Our psychological makeup plays an important role in promoting or preventing obesity. In fact, some experts claim that certain personality types are predisposed to weight gain.

The main characteristics of the so-called "obesity personality" are believed to be:

    • Lack of self-worth

    • Lack of self-control or compulsive behaviour

    • Emotional lability

    • Tendency to depression and/or anxiety

These personality traits, individually or in combination, can increase the risk of developing overweight or obesity.

Lack of self-worth

People who lack self-worth and regard themselves as failures may seek comfort in eating, and may too easily give up the struggle to lose weight.  The slightest setback in a weight-loss programme can reaffirm a person’s distorted sense of their own failings.

This characteristic can be combated by techniques such as positive affirmation. Tell yourself that you can succeed and make a list of positive things you've already achieved.

Also keep a "positive diary" and note each one of your triumphs, e.g. “Lost half a kilo this week - doing well!” or “Went to the gym, despite feeling tired”. You'll be surprised how successful you actually are when you keep track of positive, instead of negative, things in your life.

Lack of self-control or compulsive behaviour

Many obese people feel they lack self-control when it comes to eating: they simply cannot envisage themselves eating less, cutting out fatty foods or exercising regularly.

In some cases, excessive food intake is a form of compulsion. Compulsive eaters may only feel in control of life when they are eating.

In this situation, a clinical psychologist may use positive affirmation to reward instances of self-control, such as a day’s successful dieting or going to the gym.

If you lack self-control, you may also benefit from diet clubs and organisations that provide structure and motivation for people who cannot control their food intake.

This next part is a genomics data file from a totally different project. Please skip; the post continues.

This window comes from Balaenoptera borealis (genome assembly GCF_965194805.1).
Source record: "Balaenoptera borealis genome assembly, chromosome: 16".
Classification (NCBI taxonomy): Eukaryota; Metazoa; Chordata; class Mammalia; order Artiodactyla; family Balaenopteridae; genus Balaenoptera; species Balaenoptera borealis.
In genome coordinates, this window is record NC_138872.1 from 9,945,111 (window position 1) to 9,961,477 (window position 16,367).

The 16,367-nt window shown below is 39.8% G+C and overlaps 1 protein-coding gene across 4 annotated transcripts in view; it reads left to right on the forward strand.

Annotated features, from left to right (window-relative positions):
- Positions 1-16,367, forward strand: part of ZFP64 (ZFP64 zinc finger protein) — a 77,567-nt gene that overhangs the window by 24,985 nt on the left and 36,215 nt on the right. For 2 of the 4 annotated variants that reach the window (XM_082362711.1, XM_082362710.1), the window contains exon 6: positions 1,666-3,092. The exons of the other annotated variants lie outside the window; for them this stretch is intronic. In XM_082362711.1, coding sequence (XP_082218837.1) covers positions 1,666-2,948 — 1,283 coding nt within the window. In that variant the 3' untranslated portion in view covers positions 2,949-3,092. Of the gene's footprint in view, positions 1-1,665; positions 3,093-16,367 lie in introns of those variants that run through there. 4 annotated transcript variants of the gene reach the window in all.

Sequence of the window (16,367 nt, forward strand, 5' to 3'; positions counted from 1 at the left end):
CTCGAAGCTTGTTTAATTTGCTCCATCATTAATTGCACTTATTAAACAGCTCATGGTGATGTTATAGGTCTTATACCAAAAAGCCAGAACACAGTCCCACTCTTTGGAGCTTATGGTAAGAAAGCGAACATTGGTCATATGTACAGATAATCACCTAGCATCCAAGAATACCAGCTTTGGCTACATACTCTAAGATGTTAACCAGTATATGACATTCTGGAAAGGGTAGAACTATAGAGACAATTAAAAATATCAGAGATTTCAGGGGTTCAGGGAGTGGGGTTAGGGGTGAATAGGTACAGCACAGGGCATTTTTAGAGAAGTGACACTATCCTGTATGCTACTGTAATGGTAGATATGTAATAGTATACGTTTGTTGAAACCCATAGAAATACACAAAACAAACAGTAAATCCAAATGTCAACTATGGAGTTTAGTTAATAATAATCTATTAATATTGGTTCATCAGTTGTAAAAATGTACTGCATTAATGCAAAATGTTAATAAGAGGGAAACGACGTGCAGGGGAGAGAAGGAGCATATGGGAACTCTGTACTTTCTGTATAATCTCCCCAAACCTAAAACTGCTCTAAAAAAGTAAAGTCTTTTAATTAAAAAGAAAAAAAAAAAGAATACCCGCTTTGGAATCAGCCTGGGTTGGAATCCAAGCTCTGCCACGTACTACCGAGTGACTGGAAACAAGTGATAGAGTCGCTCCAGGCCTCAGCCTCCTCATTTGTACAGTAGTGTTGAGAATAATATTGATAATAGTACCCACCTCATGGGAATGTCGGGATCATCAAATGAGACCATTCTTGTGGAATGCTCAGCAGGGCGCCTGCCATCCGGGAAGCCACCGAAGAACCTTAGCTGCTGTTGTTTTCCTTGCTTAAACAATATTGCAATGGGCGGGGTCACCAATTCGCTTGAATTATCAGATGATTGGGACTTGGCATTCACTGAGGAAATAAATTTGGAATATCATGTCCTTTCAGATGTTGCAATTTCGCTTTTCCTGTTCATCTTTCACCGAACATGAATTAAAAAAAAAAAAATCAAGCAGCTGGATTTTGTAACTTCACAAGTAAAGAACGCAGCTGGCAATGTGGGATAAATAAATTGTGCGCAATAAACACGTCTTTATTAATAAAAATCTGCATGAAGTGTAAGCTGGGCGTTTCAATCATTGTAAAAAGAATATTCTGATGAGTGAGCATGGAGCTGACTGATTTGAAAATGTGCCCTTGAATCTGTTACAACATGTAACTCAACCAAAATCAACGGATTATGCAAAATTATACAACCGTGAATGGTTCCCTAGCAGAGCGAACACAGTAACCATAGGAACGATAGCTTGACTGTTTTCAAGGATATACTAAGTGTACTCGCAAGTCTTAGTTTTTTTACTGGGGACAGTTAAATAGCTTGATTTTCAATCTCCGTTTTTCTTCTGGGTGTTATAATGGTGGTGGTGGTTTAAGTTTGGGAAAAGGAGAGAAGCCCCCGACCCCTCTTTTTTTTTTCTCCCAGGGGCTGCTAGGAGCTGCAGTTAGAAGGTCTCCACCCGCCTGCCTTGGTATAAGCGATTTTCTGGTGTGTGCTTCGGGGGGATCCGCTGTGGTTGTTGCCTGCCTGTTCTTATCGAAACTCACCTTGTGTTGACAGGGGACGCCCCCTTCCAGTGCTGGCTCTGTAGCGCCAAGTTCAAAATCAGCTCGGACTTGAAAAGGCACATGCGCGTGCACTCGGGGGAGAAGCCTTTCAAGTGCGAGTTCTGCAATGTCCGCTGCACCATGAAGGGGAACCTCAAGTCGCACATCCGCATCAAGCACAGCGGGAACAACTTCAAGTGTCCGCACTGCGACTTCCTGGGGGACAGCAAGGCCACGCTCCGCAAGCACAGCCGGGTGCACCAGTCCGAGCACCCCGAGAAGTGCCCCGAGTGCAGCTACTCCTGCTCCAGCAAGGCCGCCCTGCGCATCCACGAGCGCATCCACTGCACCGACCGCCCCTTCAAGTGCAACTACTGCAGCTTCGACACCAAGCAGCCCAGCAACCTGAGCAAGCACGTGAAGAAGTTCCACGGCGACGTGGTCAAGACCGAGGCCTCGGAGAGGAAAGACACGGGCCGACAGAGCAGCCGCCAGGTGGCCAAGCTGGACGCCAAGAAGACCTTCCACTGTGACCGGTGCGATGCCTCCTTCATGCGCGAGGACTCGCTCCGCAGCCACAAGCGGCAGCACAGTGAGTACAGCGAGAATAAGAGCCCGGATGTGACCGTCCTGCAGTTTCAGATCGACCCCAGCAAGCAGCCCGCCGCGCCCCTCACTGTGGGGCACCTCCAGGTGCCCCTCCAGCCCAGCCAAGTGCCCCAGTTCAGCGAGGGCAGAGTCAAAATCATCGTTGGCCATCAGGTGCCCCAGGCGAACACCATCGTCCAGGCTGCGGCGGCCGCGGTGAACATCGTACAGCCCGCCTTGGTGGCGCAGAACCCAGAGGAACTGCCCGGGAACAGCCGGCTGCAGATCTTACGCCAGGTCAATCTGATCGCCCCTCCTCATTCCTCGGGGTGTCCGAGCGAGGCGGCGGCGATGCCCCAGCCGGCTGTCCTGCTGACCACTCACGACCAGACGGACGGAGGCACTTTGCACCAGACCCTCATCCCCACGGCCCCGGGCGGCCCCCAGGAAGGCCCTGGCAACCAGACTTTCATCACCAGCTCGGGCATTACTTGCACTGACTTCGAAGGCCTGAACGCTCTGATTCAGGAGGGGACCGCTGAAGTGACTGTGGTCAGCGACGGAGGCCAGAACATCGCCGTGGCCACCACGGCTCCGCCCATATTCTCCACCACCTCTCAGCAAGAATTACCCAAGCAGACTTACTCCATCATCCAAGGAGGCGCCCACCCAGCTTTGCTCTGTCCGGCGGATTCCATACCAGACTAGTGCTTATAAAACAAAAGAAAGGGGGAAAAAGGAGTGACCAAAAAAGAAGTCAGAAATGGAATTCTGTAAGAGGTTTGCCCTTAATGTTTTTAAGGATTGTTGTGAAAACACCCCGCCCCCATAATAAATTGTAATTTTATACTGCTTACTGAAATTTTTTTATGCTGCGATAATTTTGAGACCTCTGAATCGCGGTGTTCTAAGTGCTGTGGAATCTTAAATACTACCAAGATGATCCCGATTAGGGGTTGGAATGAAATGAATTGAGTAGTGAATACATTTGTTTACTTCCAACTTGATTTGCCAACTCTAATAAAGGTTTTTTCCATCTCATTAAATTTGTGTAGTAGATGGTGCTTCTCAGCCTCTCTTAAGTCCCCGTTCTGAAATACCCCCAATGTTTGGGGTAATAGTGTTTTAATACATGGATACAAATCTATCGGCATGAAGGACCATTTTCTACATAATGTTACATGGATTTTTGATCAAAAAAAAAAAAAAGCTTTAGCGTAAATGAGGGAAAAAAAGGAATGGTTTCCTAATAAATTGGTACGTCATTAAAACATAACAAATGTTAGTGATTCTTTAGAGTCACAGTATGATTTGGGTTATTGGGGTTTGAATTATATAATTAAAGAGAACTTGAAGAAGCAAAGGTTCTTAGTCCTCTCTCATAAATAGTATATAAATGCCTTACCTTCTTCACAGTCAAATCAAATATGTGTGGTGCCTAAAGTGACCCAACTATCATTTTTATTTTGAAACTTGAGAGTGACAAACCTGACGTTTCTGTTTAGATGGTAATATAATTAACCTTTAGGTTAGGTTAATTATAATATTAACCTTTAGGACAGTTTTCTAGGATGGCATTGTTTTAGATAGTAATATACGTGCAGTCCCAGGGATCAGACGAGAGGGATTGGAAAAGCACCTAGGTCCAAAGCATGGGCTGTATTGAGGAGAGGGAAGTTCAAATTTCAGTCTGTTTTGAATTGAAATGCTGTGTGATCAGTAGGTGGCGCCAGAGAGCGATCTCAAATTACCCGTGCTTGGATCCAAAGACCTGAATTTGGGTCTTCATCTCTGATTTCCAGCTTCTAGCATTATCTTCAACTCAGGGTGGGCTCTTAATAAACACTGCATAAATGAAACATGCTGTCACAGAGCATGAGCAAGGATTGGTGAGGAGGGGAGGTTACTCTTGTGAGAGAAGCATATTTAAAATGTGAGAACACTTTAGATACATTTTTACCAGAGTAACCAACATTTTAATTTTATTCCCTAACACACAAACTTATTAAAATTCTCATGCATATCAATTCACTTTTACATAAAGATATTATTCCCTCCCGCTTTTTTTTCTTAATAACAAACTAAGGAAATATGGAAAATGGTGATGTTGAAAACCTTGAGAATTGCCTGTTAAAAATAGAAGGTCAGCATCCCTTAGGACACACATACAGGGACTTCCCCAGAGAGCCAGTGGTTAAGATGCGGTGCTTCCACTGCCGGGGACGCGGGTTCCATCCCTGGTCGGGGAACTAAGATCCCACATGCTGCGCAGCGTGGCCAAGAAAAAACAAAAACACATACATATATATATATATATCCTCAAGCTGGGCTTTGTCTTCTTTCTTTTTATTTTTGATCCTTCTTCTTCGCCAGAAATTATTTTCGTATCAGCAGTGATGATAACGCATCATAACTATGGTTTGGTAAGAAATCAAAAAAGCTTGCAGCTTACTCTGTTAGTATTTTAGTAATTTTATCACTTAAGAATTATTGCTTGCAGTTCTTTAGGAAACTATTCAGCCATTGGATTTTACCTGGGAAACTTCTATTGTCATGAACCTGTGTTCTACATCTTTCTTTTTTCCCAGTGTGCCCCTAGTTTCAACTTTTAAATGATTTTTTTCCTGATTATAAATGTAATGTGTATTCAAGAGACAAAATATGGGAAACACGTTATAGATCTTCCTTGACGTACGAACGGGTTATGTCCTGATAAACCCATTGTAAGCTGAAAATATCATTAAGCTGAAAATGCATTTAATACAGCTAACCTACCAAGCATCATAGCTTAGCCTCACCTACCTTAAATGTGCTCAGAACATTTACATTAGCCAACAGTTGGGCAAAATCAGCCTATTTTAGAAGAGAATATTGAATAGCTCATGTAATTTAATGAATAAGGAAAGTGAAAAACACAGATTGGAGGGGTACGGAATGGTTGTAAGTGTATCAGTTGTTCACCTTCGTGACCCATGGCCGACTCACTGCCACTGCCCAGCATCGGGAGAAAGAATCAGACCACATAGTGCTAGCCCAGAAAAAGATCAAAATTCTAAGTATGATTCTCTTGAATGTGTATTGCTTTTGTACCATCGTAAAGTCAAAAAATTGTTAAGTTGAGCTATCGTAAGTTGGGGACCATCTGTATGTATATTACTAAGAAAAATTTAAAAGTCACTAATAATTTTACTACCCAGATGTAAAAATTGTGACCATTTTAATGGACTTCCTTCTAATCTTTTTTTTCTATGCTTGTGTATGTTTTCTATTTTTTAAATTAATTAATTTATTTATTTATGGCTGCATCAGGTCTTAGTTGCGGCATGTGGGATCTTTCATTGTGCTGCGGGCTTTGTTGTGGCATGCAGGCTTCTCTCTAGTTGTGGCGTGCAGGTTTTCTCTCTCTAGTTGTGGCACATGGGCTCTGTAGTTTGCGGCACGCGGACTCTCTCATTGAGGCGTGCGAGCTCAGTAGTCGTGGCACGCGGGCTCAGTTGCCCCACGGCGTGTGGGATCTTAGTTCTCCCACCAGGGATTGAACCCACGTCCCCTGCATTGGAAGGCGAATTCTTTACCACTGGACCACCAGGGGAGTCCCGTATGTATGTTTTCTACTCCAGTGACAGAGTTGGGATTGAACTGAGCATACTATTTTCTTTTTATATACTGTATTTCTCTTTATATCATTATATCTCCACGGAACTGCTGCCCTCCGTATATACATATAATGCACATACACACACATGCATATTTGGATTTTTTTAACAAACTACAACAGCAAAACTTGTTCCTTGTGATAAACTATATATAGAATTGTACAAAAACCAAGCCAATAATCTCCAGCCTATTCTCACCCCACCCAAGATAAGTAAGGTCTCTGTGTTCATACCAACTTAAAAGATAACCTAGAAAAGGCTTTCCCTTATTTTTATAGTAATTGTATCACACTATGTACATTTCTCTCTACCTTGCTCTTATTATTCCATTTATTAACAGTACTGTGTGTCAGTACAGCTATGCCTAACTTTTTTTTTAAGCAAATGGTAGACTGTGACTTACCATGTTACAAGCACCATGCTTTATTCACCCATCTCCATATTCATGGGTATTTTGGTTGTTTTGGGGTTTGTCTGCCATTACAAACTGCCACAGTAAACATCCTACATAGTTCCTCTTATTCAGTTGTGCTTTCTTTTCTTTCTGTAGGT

Severe cases of eating compulsion require medical treatment by a psychiatrist and a dietician. If you suspect that you're a compulsive eater, talk to your doctor and ask him/her to refer you for in-depth treatment.

Emotional lability

People who experience a seesaw of emotions, feeling happy one moment and depressed the next, may seek comfort in food as a constant factor in their fluctuating emotional world.

It is possible to wean yourself off this dependence on external factors for emotional satisfaction. A clinical psychologist or a dieting support group can help to give you a sense of stability.

Depression and anxiety

Do you start eating the moment you get worried or anxious? And the greater the stress, the more you eat?

The most important step is to identify the root of your anxiety, which may be subconscious. Consult a clinical psychologist or a stress counsellor if you're plagued by anxiety which makes you turn to food.

The second step is to learn to control your anxiety with coping mechanisms that don't involve eating. Relaxing techniques, yoga and non-stressful exercises are excellent ways of defusing anxiety that threatens to get out of control.

Depression is another psychological condition that can cause weight gain. In part, this is due to inactivity: depressed people may sleep a lot, and may not feel up to doing exercise. In addition, antidepressants can cause weight gain or increase appetite.

If your obesity is linked to depression, it's important to consult a psychiatrist who can prescribe medication to counteract the numbing effects of this illness. A psychiatrist will also help you select an antidepressant that doesn't lead to weight gain.

If you're not getting enough exercise, a clinical dietician can work out a low-energy diet for you.

Image via Thinkstock